Matt (Chicago): Are you a believer in Alex Gordon's turnaround?
Jason Parks: Not really. I think he will be a better hitter this season than previous seasons, but I don't think he will make the secondary adjustments during the season. I hope I'm wrong. I'd love to see him offer consistent production.
2012 Update: I was wrong. Gordon hit .303/.376/.502 in 151 games in 2011, turning his career around by making the secondary adjustments during the season that I suggested he wouldn’t.
J (NY): Thoughts on Jay Bruce’s early struggles? Seems he forgot how to lay off that low/away breaking ball. Second half of last year he wanted nothing to do with it. Is it just a matter of getting into a rhythm?
Jason Parks: I think he will be fine, but his balance looks off and pitch recognition skills aren't sharp at the present. I picked him to win the NL MVP, so he needs to start chopping.
2012 Update: My MVP choice had a very solid season, but not a spectacular season. In 157 games, Bruce slashed .256/.341/.474 with 32 bombs, but didn’t live up to the hype that I was trying to fan. Bruce is obviously a Texan, so I’m once again out in the rain, waving the flag and dressing up like Davy Crockett. I might have picked Bruce to compete for the award again in 2012. I still like his bat a great deal, and one of these years he is going to explode and slug .600. At that point I’ll once again dress like a solider at the Alamo and take to the streets with my Come and Take It flag. One of these days, I might have to start championing prospects and players born outside of Texas. You know, for credibility.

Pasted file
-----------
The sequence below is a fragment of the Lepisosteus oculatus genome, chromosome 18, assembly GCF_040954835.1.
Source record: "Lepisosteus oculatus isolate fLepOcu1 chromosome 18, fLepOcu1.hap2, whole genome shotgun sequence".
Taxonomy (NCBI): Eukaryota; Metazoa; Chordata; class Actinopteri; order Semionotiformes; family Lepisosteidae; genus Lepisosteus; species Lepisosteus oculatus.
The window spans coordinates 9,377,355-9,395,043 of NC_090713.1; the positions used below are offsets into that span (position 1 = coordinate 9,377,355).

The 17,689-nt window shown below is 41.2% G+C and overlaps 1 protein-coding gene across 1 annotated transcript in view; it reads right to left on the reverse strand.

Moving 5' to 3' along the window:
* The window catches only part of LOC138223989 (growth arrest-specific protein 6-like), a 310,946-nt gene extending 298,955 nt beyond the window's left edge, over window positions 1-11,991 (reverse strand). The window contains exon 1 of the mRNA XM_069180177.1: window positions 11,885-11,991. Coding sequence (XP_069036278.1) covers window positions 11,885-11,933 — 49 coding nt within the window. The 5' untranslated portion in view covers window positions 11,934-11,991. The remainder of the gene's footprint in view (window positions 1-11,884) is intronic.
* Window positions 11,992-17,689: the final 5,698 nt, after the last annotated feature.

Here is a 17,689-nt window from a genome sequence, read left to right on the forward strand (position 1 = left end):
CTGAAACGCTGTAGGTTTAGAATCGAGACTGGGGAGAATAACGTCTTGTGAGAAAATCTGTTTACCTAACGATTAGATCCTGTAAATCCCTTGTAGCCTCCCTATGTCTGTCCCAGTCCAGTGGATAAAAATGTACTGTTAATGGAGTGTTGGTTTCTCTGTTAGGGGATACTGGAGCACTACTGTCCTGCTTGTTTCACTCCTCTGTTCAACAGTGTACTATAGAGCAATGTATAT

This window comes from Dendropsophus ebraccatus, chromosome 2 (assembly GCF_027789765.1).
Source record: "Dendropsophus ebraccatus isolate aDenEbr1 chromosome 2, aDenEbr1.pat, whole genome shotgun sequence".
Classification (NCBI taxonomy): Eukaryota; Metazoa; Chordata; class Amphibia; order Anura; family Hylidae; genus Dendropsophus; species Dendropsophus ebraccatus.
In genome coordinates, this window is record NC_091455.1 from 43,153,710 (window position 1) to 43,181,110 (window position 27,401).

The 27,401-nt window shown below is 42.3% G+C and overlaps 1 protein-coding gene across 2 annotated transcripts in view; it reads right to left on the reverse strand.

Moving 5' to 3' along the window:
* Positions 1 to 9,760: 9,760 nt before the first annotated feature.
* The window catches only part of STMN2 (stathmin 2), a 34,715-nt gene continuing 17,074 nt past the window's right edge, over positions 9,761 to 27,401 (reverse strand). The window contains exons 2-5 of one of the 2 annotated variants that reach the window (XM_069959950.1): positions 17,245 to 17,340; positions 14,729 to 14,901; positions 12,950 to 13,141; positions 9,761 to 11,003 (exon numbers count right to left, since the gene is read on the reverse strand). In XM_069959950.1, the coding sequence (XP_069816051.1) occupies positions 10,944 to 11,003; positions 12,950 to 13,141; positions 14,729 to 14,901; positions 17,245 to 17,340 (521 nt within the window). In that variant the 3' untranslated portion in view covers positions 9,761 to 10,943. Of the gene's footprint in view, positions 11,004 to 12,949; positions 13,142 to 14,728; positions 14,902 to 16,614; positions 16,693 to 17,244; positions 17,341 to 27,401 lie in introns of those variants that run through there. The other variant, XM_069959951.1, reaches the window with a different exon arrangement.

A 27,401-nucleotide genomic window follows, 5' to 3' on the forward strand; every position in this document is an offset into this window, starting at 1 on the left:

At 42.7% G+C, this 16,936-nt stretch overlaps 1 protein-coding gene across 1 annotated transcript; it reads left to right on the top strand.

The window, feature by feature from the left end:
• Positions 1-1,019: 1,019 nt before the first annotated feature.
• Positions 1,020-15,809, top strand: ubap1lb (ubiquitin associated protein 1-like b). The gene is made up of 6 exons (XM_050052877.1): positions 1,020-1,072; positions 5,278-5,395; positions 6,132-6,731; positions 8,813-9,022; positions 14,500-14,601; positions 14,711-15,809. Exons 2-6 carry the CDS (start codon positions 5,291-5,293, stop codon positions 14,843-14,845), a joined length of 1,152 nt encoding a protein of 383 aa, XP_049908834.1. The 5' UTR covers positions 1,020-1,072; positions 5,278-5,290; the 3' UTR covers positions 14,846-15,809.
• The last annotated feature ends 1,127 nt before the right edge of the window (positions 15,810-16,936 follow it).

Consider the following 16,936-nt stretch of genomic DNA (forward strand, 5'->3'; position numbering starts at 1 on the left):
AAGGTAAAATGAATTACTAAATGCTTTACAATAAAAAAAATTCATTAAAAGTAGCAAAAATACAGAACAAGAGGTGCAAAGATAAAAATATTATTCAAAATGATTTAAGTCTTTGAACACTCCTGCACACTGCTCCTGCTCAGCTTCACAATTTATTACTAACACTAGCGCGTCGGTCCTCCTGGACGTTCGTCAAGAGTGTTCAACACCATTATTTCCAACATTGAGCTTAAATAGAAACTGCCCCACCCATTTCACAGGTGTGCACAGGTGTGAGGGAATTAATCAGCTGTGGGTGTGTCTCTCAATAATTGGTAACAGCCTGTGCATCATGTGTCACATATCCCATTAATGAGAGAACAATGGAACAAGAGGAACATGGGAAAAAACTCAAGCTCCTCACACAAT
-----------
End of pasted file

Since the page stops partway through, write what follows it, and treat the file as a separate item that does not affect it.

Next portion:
Thank you for reading